Iknow the look on the server's face. She is tired. Over it. Sick of people rolling their eyes while she rattles through the list of pedestrian, mass-produced, genuinely shitty beer her establishment is shilling in the middle of a global craft-beer revolution that has rattled the suds market to its chthonian roots. She is not impressed when I interject to ask, "Do you have any IPA?" Even less impressed with the disgust I project when she answers: "Well... Keith's."
By unimpressed, I mean in a here-we-go-again kind of way. Because she knows exactly what I want. She knows I'm looking for a fresh-tasting, citrus-forward, Pacific Northwest-style India Pale Ale whose 60+ IBU (International Bitterness Units) hop-profile is so beautifully, stimulatingly acrid that it will make my uvula stick to my epiglottis, a masochism I happily suffer in pursuit of these aromatic sensations.
My exchange with her is actually a game, a complex pas de deux. I know her look and she knows mine. I am sympathetic because she has to deal with this all shift, every shift; she is sympathetic because she immediately knows the bitter (ha ha) truth: like many others in the region, I am an IPA addict.
That basically means what it conjures: I find IPA's combination of qualities sublime and transcendent, its thirst-quenching ability unmatched by any other style; I crave IPA and go out of my way to find/obtain it. It means I can't drink anything else, and the thought of a skunky-tasting lager or a too-malty ale — either with even a hint of sweetness — fills me with the kind of dread I reserved as a child for the prospect of having to eat liver or parsnips.
Like all addictions, it manufactures socially awkward situations. I've taken to walking out of bars and restaurants that don't have a decent IPA (WTF are they thinking?). What's the point if I'm not going to enjoy myself? When leaving isn't an option — as when I was with a large group in a Fernie eatery where, despite a small craft-beer menu there wasn't a single IPA — I politely decline and order water. Nothing rankles servers more than customers (and potential tips) going from beero-to-zero because they don't like the offerings, but nonetheless remaining to take up valuable seat space.
"Of all beer styles, IPA is the most romanticized, mythologized, and misunderstood. It inspires the fiercest debate, the greatest reverence, and the wildest conjecture in the world of beer," wrote Garret Oliver in The Oxford Companion to Beer. Characterized by high levels of both hops and alcohol, India Pale Ale gained its name from huge popularity in British India and other Empire outposts throughout the 19th century. It kept well on long sea voyages (recognition of hops' preservation quality in beer goes back to the year 1150) and its refreshing character was intact at its destination. After a period of global popularity in the late 19th century, however, IPA suffered sudden and steep decline, languishing as a brewing phantom of the past for most of the 20th century. Then, in the late 1990s, exploding interest in traditional beer styles among North American craft brewers steered IPA back into the light; within a decade it again reached global dominance as the planet's most popular craft beer style — with more diversity in the Northern American IPA market today than existed in the entire continent's beer sector only 20 years ago. Sure craft brewers are creating regional hotbeds and localized styles of beer other than IPA, but really, who gives a rat's ass? This is addiction-think: feed my habit and damn everyone and anything else.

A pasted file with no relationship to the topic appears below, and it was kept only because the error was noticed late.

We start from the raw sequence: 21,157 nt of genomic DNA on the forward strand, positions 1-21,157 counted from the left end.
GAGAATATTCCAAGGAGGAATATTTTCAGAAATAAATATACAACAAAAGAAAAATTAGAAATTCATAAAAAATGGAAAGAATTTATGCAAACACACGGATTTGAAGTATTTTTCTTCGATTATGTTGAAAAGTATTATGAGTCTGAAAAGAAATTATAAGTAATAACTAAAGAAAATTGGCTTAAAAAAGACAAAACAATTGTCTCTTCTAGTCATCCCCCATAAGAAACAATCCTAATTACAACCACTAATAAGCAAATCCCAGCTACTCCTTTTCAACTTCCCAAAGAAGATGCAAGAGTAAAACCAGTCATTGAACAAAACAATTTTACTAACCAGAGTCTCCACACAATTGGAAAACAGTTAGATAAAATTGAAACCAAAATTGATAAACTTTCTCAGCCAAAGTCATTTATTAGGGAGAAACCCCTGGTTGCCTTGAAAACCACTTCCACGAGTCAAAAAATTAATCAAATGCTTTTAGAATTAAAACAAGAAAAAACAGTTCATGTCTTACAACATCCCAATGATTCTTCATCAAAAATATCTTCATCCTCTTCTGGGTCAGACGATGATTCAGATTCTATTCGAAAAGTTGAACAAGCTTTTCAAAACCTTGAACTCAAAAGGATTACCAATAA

How does one become so monomaniacal? It's like this: once you acquire a taste for decent cheese (or wine, or salami, or olive oil or anything with a singular character), you can no longer suffer the likes of insipid pretenders to the category. With cheese that definitely means Velveeta or American slices, but even run-of-the-mill mass-produced garbage like Monterey Jack and mild cheddar can bring a grimace — they have no taste, no nuance, no discernable raison d'être. Like Coors Light.
Do I sound irrational? They say hops are full of estrogens. My belly and hips are clearly rounding out. And I am surely growing breasts. I have gone from a lean, mean, beer-occasional machine to another waddling hipster washing down reindeer pepperoni and pretzel buns with endless pints of fresh-squeezed IPA (there is, actually, one with just that name). But I don't care. Give me hops, I say, and make them boozy.